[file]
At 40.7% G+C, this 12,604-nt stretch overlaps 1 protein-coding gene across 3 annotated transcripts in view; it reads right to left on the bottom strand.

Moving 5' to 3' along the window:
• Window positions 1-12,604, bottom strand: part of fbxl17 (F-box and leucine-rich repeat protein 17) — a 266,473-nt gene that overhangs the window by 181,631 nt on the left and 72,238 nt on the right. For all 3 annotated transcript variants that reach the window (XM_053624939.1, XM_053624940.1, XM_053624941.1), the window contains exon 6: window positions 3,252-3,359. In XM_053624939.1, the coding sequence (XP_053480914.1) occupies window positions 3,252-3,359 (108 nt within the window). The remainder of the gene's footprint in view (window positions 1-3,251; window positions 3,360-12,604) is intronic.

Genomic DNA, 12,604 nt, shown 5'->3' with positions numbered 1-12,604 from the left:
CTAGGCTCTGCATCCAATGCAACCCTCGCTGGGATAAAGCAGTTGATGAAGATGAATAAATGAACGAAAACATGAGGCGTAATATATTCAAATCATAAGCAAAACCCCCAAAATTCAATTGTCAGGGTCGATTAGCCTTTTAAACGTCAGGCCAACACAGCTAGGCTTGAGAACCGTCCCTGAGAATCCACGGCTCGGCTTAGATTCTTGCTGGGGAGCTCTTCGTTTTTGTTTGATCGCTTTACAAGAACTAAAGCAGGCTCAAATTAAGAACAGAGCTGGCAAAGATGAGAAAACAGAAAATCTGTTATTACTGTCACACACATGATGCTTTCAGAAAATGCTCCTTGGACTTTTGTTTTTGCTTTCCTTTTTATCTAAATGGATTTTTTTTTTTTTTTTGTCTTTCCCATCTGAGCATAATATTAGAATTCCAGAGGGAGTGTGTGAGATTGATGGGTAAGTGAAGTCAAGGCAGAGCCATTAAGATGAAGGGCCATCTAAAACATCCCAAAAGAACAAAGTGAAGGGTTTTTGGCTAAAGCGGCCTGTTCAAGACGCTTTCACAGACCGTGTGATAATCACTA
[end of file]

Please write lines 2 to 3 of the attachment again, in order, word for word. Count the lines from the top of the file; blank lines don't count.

Moving 5' to 3' along the window:
• Window positions 1-12,604, bottom strand: part of fbxl17 (F-box and leucine-rich repeat protein 17) — a 266,473-nt gene that overhangs the window by 181,631 nt on the left and 72,238 nt on the right. For all 3 annotated transcript variants that reach the window (XM_053624939.1, XM_053624940.1, XM_053624941.1), the window contains exon 6: window positions 3,252-3,359. In XM_053624939.1, the coding sequence (XP_053480914.1) occupies window positions 3,252-3,359 (108 nt within the window). The remainder of the gene's footprint in view (window positions 1-3,251; window positions 3,360-12,604) is intronic.